Only the roots and alveoli of the mandibular incisor are preserved in CO-300. The erupting canine had not reached occlusion, but it is tall, narrow, and pointed. In keeping with the morphology of the upper premolars, the P3 is more oval in occlusal outline than in most apes and even some early hominids. A thin lingual cingulum is present. The protoconid is sharp and prominent. A small honing facet can be seen on the mesio-buccal face of the right P3. The P3 of CO- 710 has a prominent wear facet from protoconid to metaconid and also has a slight honing facet on the mesiobuccal surface. As is the case for the P3, O. turkae  has slightly more oval P3s than those of O. macedoniensis.

As in the P3, in buccal view, the mesial occlusal edge (preprotocristid) of the P3 in CO-300 is subequal (but slightly longer) in length compared to the distal occlusal edge (postprotocristid). This morphology is unlike the distinctly longer preprotocristid of most other Miocene and modern apes. Hence, the O. turkae  P3 is rather less sectorial in shape than in most other known Miocene hominoids, resembling the modern chimpanzee in this respect. The mandibular dental dimensions are given in Table 3.

The palate of CO-205 is distorted, but judging from the posterior margins of the incisor and canine alveoli, as well as a fragment of bone along the right lateral edge of the nasal aperture, it featured a short and fairly vertical premaxilla. As the incisors and canines are relatively reduced, the anterior palate is presumed to be relatively narrow, whereas the massive postcanine teeth render the entire palate long and seemingly narrow relative to postcanine size and palatal length. The incisors extend minimally beyond the anterior transverse plane of the canines and are notably vertically implant- ed, particularly for a young adult. There was little or no precanine diastema. The maxillary palatine processes are thin. We consider O. turkae  to have had a more vertical face than O. macedoniensis. These apparently derived features may relate to the younger age of the Turkish fossils.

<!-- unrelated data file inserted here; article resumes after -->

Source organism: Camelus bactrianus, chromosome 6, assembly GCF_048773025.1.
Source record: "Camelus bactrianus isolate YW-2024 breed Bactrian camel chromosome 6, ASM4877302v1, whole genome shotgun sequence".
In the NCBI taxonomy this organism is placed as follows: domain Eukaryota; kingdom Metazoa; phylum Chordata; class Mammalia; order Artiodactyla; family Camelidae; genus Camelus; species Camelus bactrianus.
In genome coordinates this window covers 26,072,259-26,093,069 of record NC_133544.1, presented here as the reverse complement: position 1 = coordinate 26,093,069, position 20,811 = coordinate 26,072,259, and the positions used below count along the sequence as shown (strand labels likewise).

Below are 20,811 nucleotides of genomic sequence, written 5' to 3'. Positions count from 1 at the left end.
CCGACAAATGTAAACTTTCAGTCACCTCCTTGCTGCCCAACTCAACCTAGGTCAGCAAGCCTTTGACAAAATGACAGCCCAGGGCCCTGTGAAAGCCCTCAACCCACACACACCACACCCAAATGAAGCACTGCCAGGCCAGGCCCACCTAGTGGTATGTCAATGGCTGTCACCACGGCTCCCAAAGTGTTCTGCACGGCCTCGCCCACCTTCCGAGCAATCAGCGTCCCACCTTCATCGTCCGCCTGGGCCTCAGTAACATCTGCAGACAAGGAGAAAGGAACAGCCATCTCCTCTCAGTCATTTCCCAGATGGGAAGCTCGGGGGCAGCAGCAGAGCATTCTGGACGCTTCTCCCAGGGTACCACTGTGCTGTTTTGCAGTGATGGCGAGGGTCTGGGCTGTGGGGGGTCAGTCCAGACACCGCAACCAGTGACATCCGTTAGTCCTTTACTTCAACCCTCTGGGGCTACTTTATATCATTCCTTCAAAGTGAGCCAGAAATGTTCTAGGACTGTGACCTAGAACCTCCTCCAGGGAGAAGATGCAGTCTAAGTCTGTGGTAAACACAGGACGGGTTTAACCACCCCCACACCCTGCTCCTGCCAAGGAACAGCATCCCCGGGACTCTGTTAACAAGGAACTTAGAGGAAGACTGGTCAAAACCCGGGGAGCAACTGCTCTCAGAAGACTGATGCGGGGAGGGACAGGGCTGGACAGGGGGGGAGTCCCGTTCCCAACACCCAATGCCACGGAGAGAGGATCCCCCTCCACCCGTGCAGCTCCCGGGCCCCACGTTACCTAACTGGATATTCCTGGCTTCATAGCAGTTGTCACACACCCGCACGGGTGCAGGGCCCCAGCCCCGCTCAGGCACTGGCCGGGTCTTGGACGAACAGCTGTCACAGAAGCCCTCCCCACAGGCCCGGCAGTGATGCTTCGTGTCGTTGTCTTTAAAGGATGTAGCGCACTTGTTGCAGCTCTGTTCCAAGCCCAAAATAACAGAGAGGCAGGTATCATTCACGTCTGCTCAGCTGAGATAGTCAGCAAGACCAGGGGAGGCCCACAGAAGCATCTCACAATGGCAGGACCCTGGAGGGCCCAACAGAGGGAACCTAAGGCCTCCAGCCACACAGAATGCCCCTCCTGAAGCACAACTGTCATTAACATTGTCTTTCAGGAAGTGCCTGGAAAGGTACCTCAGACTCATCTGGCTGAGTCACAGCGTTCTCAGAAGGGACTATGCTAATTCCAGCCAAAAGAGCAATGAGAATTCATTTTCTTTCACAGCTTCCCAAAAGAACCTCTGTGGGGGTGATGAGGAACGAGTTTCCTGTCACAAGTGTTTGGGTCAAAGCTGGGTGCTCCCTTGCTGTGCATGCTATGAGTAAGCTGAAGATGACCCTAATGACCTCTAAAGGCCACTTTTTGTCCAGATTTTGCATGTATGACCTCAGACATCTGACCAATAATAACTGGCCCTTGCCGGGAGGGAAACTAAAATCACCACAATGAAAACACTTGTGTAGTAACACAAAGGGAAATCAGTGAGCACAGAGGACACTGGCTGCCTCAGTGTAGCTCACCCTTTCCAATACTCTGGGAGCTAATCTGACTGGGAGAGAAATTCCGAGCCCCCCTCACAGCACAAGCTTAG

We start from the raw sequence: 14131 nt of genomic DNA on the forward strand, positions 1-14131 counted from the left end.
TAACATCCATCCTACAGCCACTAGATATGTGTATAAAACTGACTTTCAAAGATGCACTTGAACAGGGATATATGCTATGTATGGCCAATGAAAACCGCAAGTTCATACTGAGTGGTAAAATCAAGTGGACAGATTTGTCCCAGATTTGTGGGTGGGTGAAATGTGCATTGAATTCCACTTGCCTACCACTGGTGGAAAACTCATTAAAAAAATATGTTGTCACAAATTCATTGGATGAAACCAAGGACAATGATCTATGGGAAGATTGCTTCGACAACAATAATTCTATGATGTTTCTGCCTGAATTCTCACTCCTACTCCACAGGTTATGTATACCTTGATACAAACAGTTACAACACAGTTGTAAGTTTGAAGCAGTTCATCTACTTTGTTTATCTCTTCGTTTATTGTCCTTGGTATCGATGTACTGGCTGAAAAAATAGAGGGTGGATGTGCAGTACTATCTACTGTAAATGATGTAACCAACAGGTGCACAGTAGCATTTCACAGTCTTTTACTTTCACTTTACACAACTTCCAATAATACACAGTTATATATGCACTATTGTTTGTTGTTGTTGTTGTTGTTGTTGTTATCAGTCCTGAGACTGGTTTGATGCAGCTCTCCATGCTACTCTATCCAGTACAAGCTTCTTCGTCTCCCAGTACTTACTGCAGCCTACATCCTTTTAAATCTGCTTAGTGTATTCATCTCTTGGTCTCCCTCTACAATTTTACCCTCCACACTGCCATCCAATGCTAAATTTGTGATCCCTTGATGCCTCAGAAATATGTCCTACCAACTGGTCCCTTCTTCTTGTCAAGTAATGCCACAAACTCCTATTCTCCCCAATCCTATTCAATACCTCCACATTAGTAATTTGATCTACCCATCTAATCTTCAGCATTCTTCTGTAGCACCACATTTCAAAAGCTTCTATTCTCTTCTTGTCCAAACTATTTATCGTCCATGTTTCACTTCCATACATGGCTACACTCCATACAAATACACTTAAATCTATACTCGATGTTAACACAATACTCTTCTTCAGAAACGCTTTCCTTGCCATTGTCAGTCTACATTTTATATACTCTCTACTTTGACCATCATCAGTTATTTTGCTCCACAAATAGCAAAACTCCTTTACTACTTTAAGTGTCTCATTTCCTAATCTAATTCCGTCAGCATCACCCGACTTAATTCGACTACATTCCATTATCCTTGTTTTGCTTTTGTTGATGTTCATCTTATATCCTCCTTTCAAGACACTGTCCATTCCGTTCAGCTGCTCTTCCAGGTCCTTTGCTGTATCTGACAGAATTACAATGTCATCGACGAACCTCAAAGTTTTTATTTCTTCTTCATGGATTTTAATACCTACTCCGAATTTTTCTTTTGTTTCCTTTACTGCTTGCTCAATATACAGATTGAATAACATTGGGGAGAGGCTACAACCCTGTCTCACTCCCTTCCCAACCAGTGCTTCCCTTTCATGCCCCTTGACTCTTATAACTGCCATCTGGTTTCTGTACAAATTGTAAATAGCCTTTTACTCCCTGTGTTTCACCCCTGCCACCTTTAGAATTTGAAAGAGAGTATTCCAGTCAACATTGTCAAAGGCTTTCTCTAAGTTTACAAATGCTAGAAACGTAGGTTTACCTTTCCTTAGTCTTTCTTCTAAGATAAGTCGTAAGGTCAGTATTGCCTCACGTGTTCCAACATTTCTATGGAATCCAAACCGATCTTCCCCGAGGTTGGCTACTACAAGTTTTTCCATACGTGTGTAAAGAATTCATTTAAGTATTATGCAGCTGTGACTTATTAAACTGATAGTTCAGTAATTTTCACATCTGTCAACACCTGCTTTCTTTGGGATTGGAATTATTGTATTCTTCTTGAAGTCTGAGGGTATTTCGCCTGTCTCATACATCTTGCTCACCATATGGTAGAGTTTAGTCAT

O. turkae  is most similar to Ouranopithecus  among known Miocene hominoids. The two taxa share many derived features, such as the weakly asymmetric upper and lower P3s, absolutely and relatively large postcanine size, and hyper-thick molar enamel, probably related to a diet that required heavy mastication. This is also evidenced by instances of heavy wear in upper (RPL-128, XIR-1) and lower (RPL-56) dentitions of this genus. This wear was probably associated with an adaptation to more open habitats than those of extant apes. Indeed, Ouranopithecus  lived in Eurasia during a time of considerable decline in forest cover, and development of more open country and seasonable environments ( Bernor, 1983; de Bonis et al., 1994; Bernor et al., 1996; de Bonis and Koufos, 1999; Begun and Kordos, 1997; Begun, 2005).

Previous interpretations of Ouranopithecus  had suggested that this genus was a plausible ancestor of African Pliocene Australopithecus  based on dentognathic morphological similarities ( Begun et al., 2003). Indeed, the resemblance of the upper premolars of O. turkae  and non-robust Pliocene Australopithecus  such as Au. africanus, is striking. However, most early Australopithecus  dentitions, A. anamensis ( Ward et al., 2001) and A. afarensis ( White, 1977), actually have more primitive postcanine dental features than seen in Ouranopithecus  . Furthermore, the African late Miocene hominids Orrorin ( Senut et al., 2001)  , Ardipithecus  ( White et al., 1994; Haile-Selassie, 2001; Haile-Selassie et al., 2004), and Sahelanthropus ( Brunet et al., 2002)  lack dentognathic specializations associated with tough/abrasive diets such as that inferred for Ouranopithecus  and in early Australopithecus  . Such considerations lead us to interpret Ouranopithecus  as manifesting substantial dentognathic parallelism with Australopithecus  ( Begun and Kordos, 1997; Begun, 2001). Hence, we do not consider these features of Ouranopithecus  to indicate placement within the hominid (African ape-human) clade (contra de Bonis et al., 1990, 1999; de Bonis and Koufos, 1993, 1994, 1997; Koufos, 1993).

O. turkae  , the youngest and largest of known Turkish Miocene hominoids, is unlike all modern and other fossil great apes in what is known of its preserved anatomy and its environmental circumstances.